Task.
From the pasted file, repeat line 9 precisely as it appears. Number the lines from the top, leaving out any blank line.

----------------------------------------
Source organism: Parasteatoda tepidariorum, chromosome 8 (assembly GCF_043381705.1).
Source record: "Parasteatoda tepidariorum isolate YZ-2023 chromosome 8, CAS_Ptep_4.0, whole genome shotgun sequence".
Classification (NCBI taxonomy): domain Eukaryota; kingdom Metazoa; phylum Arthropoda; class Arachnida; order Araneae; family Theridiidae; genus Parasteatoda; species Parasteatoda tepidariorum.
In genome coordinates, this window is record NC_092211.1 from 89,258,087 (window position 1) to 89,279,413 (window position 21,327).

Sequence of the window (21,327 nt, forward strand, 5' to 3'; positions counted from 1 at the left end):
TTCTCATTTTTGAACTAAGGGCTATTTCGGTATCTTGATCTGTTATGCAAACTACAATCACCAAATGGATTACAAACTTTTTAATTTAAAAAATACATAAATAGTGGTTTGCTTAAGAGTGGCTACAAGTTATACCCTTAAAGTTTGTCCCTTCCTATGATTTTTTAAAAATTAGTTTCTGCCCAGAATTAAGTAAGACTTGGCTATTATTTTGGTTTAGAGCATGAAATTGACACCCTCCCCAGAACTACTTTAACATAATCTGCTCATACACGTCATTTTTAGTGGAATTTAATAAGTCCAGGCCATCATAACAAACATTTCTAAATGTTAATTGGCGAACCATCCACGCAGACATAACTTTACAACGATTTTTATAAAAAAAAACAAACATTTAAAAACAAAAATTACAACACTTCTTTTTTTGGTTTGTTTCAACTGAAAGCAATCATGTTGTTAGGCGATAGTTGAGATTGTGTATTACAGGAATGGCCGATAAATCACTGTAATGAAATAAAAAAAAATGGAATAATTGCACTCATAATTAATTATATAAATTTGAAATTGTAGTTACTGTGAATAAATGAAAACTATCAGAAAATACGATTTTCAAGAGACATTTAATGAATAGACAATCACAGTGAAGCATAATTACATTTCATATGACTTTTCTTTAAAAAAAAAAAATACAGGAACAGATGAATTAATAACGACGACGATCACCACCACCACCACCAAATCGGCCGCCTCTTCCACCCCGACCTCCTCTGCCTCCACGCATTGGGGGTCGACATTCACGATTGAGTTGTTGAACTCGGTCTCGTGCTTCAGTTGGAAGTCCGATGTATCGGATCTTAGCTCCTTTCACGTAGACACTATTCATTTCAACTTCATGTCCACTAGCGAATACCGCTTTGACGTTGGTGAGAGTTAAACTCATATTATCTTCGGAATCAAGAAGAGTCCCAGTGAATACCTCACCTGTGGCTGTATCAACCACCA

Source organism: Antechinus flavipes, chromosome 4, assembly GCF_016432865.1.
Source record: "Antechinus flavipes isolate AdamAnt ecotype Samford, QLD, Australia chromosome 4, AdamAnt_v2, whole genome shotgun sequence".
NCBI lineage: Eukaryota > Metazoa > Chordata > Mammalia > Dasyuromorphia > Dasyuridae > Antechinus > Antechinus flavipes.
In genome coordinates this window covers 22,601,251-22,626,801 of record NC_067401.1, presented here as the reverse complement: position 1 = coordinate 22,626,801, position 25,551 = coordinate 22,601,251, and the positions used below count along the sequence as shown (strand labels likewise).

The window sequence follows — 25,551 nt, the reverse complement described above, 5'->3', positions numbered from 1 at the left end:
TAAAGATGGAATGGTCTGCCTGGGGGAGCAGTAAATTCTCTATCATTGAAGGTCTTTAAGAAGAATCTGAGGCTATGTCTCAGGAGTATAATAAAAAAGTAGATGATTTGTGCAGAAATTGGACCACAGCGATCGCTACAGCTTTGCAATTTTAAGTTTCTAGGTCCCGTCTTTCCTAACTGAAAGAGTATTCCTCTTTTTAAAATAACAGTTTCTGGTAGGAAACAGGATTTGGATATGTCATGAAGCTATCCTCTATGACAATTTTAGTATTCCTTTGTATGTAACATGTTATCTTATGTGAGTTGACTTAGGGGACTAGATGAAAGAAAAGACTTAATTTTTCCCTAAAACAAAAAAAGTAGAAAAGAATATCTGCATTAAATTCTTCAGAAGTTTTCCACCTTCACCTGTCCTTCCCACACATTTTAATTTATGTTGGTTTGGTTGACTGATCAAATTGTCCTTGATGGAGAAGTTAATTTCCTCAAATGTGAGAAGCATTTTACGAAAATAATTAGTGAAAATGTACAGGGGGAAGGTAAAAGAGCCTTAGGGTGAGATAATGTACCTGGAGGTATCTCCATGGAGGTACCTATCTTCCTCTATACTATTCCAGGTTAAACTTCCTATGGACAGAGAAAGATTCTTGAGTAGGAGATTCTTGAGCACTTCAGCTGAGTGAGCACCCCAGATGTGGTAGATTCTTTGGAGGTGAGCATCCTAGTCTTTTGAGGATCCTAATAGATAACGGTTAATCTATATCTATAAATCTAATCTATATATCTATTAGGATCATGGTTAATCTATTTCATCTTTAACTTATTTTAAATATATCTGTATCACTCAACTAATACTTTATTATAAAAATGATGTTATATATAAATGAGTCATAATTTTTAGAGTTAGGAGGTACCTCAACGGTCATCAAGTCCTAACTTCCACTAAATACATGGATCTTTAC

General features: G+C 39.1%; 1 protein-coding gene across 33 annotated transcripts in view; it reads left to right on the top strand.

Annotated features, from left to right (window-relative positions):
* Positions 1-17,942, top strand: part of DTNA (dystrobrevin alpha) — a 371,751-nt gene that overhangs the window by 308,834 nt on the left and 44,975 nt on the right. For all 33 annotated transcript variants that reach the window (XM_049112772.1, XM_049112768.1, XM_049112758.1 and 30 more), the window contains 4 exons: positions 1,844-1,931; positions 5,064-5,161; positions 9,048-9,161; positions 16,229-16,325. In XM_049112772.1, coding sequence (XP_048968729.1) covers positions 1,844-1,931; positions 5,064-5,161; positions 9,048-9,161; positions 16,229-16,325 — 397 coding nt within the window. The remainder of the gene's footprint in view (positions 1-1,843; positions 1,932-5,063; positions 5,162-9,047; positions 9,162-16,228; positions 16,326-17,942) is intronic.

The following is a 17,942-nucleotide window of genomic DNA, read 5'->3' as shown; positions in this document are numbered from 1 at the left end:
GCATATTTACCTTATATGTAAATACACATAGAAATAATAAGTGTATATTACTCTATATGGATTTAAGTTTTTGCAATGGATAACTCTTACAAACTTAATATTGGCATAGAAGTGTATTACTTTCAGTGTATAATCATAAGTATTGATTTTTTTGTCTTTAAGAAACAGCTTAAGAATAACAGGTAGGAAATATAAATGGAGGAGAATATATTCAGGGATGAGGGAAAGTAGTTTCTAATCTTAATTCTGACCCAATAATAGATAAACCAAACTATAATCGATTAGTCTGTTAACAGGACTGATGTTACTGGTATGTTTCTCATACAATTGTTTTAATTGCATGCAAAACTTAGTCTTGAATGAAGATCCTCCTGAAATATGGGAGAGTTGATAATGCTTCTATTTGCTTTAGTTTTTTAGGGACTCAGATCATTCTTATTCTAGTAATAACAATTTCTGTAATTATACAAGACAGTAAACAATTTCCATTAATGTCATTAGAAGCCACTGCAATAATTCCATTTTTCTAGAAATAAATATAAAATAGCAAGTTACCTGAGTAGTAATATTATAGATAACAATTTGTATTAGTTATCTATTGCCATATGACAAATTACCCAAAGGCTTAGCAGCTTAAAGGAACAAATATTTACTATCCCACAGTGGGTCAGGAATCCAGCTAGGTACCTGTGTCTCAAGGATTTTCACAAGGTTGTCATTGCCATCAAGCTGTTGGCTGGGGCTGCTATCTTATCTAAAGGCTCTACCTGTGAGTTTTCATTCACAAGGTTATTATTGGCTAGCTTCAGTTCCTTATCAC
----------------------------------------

NCBI lineage: Eukaryota > Metazoa > Chordata > Mammalia > Dasyuromorphia > Dasyuridae > Antechinus > Antechinus flavipes.